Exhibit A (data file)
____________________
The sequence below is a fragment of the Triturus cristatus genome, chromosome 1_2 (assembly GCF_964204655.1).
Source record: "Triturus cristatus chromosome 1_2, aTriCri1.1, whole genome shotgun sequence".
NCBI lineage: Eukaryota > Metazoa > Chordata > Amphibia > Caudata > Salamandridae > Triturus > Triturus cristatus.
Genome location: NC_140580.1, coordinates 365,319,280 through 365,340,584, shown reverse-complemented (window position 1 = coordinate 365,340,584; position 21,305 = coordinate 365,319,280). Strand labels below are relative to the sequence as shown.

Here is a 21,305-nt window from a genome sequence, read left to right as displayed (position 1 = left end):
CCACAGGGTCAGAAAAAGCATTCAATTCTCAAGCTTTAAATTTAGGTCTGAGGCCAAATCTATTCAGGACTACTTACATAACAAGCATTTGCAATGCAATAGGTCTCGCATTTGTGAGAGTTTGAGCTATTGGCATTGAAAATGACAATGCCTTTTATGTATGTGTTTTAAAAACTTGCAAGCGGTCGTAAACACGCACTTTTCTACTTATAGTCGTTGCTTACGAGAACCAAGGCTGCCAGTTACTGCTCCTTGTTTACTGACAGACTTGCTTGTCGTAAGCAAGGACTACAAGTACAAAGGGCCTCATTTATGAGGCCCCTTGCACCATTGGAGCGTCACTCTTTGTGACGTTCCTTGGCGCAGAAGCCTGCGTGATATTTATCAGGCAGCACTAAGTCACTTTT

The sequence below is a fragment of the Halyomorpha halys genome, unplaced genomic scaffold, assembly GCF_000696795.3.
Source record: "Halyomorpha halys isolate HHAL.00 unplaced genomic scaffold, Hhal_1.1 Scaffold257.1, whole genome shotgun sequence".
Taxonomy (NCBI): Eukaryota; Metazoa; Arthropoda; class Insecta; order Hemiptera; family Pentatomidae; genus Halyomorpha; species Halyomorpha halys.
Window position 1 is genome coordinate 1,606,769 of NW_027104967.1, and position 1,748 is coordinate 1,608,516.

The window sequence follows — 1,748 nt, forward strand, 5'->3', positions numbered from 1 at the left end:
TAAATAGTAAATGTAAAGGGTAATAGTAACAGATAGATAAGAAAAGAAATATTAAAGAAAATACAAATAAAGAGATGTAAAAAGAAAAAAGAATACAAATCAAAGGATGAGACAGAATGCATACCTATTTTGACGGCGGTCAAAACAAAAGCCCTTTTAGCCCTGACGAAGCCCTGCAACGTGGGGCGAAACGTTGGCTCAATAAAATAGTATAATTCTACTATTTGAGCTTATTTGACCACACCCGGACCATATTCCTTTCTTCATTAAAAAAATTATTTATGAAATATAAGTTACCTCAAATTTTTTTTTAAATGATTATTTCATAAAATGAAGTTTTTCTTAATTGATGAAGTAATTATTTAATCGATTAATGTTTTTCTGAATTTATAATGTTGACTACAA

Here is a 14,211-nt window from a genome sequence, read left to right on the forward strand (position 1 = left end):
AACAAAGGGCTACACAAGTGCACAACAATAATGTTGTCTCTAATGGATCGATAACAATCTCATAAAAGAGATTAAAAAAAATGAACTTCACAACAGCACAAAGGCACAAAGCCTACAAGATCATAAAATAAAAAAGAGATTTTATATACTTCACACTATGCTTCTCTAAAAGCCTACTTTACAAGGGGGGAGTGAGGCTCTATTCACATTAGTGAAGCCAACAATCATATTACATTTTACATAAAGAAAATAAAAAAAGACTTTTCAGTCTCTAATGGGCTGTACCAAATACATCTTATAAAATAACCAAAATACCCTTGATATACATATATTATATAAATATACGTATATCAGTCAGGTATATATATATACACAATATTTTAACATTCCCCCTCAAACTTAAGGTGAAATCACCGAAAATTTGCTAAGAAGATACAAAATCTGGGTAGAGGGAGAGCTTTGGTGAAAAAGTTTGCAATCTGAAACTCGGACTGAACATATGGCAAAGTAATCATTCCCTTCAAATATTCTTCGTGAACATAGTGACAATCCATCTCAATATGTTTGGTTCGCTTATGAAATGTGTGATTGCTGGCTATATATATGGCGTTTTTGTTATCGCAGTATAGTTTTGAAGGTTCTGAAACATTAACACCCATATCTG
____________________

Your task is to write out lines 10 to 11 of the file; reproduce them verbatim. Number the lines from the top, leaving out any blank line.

Window position 1 is genome coordinate 1,606,769 of NW_027104967.1, and position 1,748 is coordinate 1,608,516.

The window sequence follows — 1,748 nt, forward strand, 5'->3', positions numbered from 1 at the left end: